Weekly Write: “Save the Elephants” by Erin Conway

Save the Elephants

Mamá liked travelling. Mamá liked to talk about what to bring,
Or what not to bring.
Mamá grabbed a palm sized ball
Of masa dough ground from Gloria’s trip to the molino.
It tapped and tapped around to tell the story of her hills and nestled village
Monte and cayukos.
Mamá loved to plan trips she would never take
Behind Mamá’s steps rested her shadow.
The elephant’s mother always casts
The largest, the longest
Shadow on its skin.

I was only four when Mamá packed for Mexico City.
I was only four when she did not return.
Ten years later, I study geometry. Gloria counts micro credit.
I study history. Gloria listens to stories.
I study geography. Gloria walks between rural villages.
I study physical education. Gloria brushes toddlers’ blackened teeth
Left by the fathers, brothers, sisters, mothers who headed North.
Spanish. Maya. Large, expansive names.
San Cristobal de las Casas.
All missing paint in lime green.
Yaxchilán. Chipapa de Corzo.
Jungle. Pine trees. Coffee. Chocolate.
Drunk on mist.
¿Y yo?

My skin tone is a blend,
A highland blend of coffee
That gringos drink
In large mugs that are not supposed to have bottoms
In large mugs Gringos find the energy
To step on and over the stones, the stories,
Of our past.
I close my eyes.
I hear Mamá empty frijoles parados into my dish.
I smile and add chilé.
I close my eyes.
I hear Mamá pour coffee into my mug.
I smile and add sugar.

“Where are you working today Gloria?” I ask.
“The woman’s coop.”
“Can I come?”
“Instead of school?”
“I love sitting near the weavers.
Untangling strings. Cutting knots.”

Señoras squint through donated lenses.
Elephants do not have good eyesight.
I know I don’t know the strings’ colors,
My colors, I don’t know.
In the women’s midst, I return to a herd.
But it’s not my herd.
I’m an orphan. I’m homeless.
I’m an immigrant? Migrant? Refugee?

I sit on the front step,
Leaned back against the stones,
I stretch forward. I write.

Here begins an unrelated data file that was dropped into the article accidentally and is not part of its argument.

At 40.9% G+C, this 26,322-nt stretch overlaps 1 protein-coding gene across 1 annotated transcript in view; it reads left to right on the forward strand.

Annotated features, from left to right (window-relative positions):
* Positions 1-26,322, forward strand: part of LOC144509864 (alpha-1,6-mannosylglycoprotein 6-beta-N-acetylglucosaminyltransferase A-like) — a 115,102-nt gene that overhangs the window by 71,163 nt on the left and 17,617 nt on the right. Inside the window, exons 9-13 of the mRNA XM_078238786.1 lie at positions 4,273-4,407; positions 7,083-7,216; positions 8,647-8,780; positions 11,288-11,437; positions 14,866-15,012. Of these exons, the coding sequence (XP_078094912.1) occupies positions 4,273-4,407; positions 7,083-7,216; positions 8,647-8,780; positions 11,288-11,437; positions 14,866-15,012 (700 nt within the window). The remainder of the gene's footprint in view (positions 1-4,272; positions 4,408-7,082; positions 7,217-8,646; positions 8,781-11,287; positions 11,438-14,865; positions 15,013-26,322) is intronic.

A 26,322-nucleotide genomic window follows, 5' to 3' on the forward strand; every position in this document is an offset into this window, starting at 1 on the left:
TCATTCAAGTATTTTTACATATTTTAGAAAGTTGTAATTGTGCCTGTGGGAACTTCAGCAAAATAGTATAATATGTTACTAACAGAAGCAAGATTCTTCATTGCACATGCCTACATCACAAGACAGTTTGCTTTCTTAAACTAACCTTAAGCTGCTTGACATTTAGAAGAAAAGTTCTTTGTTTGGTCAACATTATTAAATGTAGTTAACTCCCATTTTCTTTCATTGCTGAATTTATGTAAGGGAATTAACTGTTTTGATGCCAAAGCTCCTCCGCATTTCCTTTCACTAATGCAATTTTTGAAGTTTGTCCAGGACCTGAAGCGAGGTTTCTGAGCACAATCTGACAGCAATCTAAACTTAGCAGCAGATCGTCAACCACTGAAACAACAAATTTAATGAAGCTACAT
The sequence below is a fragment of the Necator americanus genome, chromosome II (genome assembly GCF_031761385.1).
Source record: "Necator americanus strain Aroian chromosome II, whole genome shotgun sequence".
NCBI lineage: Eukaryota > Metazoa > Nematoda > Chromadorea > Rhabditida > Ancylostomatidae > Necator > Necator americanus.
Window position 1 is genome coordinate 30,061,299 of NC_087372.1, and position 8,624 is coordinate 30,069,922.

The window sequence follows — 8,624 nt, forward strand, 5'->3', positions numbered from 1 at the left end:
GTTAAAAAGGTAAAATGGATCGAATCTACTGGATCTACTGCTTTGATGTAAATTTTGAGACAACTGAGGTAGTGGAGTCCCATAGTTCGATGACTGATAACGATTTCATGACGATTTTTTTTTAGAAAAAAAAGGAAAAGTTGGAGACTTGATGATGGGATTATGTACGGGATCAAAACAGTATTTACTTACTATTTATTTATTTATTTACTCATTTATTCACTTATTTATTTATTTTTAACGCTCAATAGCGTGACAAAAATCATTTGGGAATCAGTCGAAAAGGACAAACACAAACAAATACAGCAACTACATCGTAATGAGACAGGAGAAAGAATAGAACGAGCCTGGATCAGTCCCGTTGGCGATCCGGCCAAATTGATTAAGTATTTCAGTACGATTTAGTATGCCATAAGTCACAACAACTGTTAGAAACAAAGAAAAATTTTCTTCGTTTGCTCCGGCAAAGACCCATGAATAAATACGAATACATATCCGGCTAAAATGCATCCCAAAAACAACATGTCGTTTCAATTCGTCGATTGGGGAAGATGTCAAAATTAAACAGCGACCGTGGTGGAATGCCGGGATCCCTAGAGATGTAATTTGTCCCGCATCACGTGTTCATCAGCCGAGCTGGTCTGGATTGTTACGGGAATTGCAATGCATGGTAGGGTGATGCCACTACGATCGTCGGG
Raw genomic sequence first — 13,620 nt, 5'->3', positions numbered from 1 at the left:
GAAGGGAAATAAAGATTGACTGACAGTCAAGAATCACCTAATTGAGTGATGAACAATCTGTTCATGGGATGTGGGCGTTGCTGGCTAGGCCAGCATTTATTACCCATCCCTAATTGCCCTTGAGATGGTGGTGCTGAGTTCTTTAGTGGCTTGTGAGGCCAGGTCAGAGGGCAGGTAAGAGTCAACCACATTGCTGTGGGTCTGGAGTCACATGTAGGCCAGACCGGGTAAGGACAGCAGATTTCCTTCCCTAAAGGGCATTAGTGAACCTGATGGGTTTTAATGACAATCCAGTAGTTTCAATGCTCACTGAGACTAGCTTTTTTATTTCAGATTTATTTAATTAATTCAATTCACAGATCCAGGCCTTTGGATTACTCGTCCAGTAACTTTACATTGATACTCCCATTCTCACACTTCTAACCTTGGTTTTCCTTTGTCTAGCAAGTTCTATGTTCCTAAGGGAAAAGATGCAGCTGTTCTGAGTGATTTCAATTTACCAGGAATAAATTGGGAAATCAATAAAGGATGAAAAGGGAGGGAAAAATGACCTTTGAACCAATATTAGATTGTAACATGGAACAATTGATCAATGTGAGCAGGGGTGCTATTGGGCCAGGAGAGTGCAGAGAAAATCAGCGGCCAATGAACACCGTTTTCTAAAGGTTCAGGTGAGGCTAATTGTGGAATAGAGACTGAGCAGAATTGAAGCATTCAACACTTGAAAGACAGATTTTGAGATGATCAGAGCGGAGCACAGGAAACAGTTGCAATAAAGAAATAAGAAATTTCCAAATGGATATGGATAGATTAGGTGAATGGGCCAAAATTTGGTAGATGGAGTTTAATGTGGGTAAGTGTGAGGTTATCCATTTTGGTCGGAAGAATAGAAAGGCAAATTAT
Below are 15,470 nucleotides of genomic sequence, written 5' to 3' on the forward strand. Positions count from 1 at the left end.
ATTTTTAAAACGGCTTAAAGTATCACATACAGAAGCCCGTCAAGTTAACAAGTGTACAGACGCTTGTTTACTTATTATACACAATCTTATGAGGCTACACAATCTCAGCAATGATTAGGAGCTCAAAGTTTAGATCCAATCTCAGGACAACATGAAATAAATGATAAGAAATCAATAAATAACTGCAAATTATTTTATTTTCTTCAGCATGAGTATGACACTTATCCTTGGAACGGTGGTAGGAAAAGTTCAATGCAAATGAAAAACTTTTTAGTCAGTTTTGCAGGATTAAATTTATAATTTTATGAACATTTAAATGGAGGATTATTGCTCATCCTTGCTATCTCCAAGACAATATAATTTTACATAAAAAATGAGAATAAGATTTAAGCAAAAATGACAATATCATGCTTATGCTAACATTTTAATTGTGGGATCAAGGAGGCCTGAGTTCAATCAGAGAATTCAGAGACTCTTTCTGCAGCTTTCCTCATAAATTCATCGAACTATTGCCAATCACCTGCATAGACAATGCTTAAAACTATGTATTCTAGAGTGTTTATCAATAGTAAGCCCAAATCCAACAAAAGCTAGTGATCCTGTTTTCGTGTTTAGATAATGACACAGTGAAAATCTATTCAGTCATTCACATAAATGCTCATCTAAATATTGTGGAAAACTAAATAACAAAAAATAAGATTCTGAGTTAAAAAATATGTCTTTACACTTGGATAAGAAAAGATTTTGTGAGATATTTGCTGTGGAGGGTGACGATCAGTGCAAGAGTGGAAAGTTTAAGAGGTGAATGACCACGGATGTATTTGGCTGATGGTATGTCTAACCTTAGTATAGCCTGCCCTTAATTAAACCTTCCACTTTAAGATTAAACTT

“Related elephant females stay together for life.
Related elephant families share resources,
Avoid danger,
Care for young.”

The flowers reflect days’ yellow brightness through ever present dust.
Their husbands saw the same
Scattered in corn kernels. Spread out to dry.
Free trade brought new colors in cotton string.
New demand for old traditions. Cheap corn

Mamá had wrapped her faja
Like the ones strapped in these looms
Mamá had covered her guipil in her rebozo.
Inspired by Comandante Ramona
Mamá had boarded a bus to the First Indigeneous Congress.
If Mamá had reached México City, I don’t know.
I watch the women’s fingers.
The women pick up strings and drop them.
If only one string had been long enough
To help Mamá find her way home.

I think of elephant matriarchs.
Which woman will throw herself
On the electric fence?
Or learn to open the gate?
For the rest to escape.
I stare upward, beyond
Barbed wire. Chipped cement. Broken glass.
The sweep of the mountain is also the sky.
The top is not a peak.
There is more room than people would say,
Would want me to believe.
We can all fit on the mountain though I started farther down.

Blue, the green of grass.
White, the water spray of clouds.
Gloria’s heavy feet climb.
Others feel her trail in their soles.
Like elephants, I lean forward on my toes.
We refuse to be on our heels.
When I stand on tiptoes, I know
The mountain is not so high.

In the evening,
We turn beans from parados to colados to volteados.
“The thicker the better,” I say.
“But less to go around,” Gloria reminds.
I was only four when Gloria kept me.
I was only four when Gloria became the leader of our orphan band.

Gloria shows me nothing directly.
Instead she shows me
Hooded sweatshirts, holy cards and birth control.
I eat my supper alone. Flip cable channels.
I trace my finger along the tortilla
Wrinkled, elephant, skin.
I dig through the garbage
Between two fingers gently, I hold buried papers
With my elephant’s trunk

$2,000. $8,000. Mexico.
Petitions. Protests. El Salvador.
Felony. Theft. Guatemala.
Muertes. En camino. Honduras.

Night steps forward.
I fall asleep and dream.
Baby elephant. Orphan elephant.
Surrounded by lions. Far from home.
Baby elephant. Orphan elephant.
She screamed to keep the jaguars away, for the family to accept her.
Baby elephant. Orphan elephant.
She wrecked her vocal chords.
It was her voice,
Or, her life.

I completed my undergraduate and graduate degrees at UW-Madison. I began my professional career as a bilingual teacher in the Madison Metropolitan School District, but this work stems from my desire to seek a deeper understanding of my students and foster intercultural connections in the field of education. I accepted a Peace Corps assignment in Guatemala. For the past ten years, I worked both teaching and training teachers in Guatemala, including Atitlan Multicultural Academy, and most recently I worked as the Director of Literacy Staff Training and Curriculum Development with Child Aid. Previously, working in education in Guatemala, I currently work for UW-Madison, Division of Extension. My literary efforts focus on diverse books initiatives. Publishing credits include Midwest Review, Sonder Review, Vine Leaves Press, The Hopper, Cleaning up Glitter, Kind Writers and Adelaide Literary Magazine. I manage a blog and website, http://www.erinconway.com.



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